Entrepreneurship is typically a French term or rather word that stands for the act of undertaking a business venture. Similarly, an entrepreneur is a word used to refer to a person who actually takes the initiative to undertake a business venture. Generally, the act of entrepreneurship is charged with the responsibility of coming up with a business idea conceptualizing the idea inform of a business opportunity and all the activities that are involved in the actual establishment of business venture (Alain, 2007: 107). As a result, the activities which are involved in entrepreneurship include the gathering and organization of resources supportive to the business such as innovations and inventions, the financial resources, business shrewdness, human capital among others as part of the endeavor to turn the business idea into a profitable venture with economic return on the part of the entrepreneur. Irrespective of the fact that entrepreneurship is mostly viewed as leading to development of new business enterprises or organization (Sutheerawatthana, 2009:13), the fact is that it even takes place in old or rather already established organizations leading to either growth or successful rejuvenation of the business.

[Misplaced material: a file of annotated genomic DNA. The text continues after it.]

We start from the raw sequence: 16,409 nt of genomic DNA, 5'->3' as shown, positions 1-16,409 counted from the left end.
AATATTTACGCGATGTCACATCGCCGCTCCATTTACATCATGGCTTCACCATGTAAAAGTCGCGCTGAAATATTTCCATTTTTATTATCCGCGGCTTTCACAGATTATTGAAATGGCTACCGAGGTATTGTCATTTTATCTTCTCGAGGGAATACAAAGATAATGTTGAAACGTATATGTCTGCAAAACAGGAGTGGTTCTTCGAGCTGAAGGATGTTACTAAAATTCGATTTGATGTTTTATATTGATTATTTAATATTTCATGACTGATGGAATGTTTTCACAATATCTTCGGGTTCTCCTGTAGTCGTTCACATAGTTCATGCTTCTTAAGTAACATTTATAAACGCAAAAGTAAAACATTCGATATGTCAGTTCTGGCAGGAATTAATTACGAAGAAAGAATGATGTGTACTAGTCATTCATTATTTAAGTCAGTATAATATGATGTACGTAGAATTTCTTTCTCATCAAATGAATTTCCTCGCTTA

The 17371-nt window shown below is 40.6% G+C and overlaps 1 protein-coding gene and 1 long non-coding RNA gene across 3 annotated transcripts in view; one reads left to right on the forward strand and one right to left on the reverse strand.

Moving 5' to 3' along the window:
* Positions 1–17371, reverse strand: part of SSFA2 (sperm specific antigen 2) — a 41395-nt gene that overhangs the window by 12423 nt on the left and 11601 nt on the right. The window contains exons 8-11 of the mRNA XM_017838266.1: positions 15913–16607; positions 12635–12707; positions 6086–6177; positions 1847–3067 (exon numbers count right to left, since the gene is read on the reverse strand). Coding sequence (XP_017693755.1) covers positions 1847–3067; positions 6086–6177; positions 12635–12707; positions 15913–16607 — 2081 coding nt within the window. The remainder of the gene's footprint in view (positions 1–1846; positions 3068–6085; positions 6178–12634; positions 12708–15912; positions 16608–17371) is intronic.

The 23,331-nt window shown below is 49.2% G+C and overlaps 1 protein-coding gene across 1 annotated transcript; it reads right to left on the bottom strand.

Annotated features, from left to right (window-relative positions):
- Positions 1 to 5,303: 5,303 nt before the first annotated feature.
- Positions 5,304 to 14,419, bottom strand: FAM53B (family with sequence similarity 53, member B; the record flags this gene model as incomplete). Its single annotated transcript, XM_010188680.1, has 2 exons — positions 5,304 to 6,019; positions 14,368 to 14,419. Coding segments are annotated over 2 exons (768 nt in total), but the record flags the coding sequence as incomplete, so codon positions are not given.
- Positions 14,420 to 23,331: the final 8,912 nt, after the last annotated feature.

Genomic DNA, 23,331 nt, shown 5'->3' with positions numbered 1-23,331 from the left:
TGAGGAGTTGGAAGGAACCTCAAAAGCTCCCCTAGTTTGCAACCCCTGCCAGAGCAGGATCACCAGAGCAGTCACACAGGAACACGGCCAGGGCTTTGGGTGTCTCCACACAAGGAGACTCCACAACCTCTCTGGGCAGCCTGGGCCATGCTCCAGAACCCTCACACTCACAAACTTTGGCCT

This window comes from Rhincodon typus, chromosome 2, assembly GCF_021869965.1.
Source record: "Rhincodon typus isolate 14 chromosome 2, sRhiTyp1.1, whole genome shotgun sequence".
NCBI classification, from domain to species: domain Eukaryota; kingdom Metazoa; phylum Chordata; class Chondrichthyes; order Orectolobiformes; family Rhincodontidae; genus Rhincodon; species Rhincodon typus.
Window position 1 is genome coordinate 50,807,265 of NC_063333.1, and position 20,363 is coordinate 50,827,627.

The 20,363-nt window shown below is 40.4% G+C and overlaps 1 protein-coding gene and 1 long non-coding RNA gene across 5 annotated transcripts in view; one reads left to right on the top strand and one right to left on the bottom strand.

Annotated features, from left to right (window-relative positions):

Characteristically, entrepreneurship is concerned with coming up with new business enterprises (Anders & Lois, 2005: Para. 2). However, the concept has since expanded both in terms of meaning and the general activities. Today for instance, entrepreneurship has incorporated both political and social aspects. Scholars and business practitioners have also attempted to differentiate entrepreneurship in small and medium sized business enterprises with that in firms or large organization. Consequently, entrepreneurship in the latter is called intra-preneurship which may involve organizational engagement in corporate venturing which takes place in times when large business enterprises establishes sequel organization. In fact, activities in entrepreneurship differ from one type of business organization to the next depending on the business or the form of the organization that the entrepreneur is starting up (Virginia, 2003: Para. 3). Similarly, it ranges in size from single persons business ventures (at times involving the entrepreneur only on part-time basis) to major business organizations or ventures that create very many job opportunities.